It's also inaccurate. According to Department of Agriculture data, 37.8 of food-stamp recipients in fiscal year 2013 were non-Hispanic whites. Non-Hispanic blacks made up 25.8 percent of recipients and Hispanics 16.1 percent. In the same year, adult recipients of Temporary Assistance for Needy Families, the main federal welfare program, were roughly evenly divided among whites, African-Americans, and Latinos, according to the Congressional Research Service. Nonetheless, black and brown people tend to be the faces of these programs.
This has more than just perceptual consequences. There are people with power, money, and influence who will not vote for a bill, donate to a charity, or volunteer for an organization that appears to solely support people of color. In his 1999 book Why Americans Hate Welfare: Race, Media, and the Politics of Antipoverty Policy, Martin Gilens used empirical analysis to demonstrate that the visceral negative feelings evoked by "safety net" and "entitlement" programs link back to egregious misperceptions that these programs benefit only people of color.
The role of film and visual imagery in public policy is well documented. The first motion picture ever screened at the White House, in 1915, was The Birth of a Nation — an epic film so suffused with lynchings and virulent racial stereotypes that it was used as a Ku Klux Klan recruiting tool. Woodrow Wilson, members of his cabinet, and their families viewed the movie, which played a role in revitalizing the Klan and accelerating the Wilson administration's segregationist policies.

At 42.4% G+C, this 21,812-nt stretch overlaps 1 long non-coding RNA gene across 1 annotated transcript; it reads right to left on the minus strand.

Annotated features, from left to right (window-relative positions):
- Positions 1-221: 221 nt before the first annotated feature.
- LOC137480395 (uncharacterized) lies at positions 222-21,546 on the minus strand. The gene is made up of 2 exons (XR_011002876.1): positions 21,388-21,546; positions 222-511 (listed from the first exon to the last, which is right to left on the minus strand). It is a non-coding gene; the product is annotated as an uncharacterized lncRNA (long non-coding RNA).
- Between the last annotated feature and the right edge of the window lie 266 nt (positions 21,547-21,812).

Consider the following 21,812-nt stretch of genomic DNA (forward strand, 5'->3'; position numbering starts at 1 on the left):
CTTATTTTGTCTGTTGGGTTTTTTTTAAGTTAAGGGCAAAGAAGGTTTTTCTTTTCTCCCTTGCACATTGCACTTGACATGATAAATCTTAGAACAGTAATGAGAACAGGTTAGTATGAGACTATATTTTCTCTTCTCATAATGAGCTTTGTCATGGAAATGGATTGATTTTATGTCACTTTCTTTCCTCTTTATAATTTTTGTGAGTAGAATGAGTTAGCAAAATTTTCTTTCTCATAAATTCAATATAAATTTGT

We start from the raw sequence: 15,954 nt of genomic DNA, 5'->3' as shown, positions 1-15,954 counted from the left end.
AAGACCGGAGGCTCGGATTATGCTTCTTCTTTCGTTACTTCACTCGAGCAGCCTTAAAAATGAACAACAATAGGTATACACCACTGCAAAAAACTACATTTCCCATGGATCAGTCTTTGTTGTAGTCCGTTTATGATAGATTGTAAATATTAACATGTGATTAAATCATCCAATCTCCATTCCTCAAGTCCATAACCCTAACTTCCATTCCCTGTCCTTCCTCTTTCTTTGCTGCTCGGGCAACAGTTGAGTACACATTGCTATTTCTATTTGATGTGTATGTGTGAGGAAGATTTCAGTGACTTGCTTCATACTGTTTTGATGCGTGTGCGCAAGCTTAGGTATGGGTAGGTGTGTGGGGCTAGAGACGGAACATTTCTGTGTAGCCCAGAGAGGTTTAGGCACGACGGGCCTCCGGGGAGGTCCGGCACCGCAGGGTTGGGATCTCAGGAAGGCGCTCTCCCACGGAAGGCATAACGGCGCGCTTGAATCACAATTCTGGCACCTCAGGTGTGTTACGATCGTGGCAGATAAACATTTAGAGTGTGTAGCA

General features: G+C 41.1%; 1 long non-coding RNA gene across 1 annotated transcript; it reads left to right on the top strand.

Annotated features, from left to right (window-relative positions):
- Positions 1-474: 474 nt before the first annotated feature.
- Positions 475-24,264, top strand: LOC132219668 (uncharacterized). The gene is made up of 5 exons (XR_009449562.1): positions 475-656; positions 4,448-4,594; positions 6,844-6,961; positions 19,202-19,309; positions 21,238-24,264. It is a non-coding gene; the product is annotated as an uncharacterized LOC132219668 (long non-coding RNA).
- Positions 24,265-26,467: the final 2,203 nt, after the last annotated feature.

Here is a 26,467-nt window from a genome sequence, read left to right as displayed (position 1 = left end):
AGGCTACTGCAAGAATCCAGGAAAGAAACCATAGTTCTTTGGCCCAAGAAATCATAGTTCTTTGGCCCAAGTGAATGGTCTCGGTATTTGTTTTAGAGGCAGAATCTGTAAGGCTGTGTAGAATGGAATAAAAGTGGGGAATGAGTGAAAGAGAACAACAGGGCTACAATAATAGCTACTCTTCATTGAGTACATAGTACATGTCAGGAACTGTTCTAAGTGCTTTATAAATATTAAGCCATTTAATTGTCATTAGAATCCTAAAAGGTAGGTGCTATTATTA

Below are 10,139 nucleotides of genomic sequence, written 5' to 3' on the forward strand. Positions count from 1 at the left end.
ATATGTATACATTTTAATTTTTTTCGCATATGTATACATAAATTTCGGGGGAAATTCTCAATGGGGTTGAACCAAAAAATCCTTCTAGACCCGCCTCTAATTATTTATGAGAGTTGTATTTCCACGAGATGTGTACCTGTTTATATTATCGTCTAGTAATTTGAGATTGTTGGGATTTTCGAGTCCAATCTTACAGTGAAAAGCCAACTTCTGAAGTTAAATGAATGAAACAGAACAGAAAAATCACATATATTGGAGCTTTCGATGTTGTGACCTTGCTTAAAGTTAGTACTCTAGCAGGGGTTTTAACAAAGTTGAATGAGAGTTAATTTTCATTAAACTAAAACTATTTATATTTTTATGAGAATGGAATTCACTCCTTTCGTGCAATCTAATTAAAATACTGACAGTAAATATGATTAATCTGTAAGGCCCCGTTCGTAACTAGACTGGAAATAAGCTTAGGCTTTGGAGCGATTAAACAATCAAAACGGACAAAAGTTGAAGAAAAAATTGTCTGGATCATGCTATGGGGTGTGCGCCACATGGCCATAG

When President Lyndon Johnson initiated the War on Poverty in 1964, television and magazine images mostly depicted white, rural poverty. Joseph Califano, who served as secretary of health, education, and welfare in the Johnson administration, noted that the backlash against poverty programs came in the 1970s, after the civil-rights movement and urban riots shifted the focus to poor African-Americans. By 1973, magazine pictures depicting welfare recipients were 75 percent black, even though at that time blacks made up just 35 percent of welfare recipients and 12.8 percent of the U.S. population. Soon afterward, Ronald Reagan would introduce the stereotype of the black "welfare queen."
A similar dynamic is at work in today's debate over drug policy. Politicians called for strict punishment and criminalization of heroin users when they were primarily depicted as urban and black. Now that opioid abuse has exploded among rural and suburban whites, politicians call it a disease whose victims need compassion and treatment rather than incarceration. Policy often follows personal experience and perception.
Paul LePage, the governor of Maine, blamed his state's heroin epidemic on supposed out-of-state drug dealers "with the name D-Money, Smoothie, Shifty" who often "impregnate a young white girl before they leave." This was in 2016, not the 1950s.